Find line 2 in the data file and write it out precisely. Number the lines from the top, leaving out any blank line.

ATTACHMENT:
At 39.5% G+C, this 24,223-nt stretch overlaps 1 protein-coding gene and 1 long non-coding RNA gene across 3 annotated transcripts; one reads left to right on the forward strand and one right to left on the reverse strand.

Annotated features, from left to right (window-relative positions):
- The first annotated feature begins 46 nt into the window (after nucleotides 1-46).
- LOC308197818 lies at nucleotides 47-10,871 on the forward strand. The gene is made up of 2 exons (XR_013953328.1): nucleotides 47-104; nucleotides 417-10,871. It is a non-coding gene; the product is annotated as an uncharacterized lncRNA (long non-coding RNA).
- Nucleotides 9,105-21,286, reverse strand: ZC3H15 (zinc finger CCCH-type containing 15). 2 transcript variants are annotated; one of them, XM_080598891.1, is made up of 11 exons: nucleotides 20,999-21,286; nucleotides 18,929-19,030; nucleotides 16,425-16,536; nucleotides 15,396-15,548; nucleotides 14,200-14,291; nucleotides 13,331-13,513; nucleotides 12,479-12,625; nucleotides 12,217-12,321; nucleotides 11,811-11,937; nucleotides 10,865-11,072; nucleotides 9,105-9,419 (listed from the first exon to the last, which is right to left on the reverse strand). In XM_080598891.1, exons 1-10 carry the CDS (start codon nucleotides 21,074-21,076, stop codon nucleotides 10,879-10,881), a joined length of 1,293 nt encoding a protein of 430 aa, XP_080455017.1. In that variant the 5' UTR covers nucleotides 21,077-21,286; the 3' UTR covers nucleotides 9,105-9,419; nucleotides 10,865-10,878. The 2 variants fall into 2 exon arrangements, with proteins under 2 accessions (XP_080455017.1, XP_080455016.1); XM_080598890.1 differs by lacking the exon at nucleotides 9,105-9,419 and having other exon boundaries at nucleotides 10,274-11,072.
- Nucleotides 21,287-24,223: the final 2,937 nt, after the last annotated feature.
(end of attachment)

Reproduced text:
Annotated features, from left to right (window-relative positions):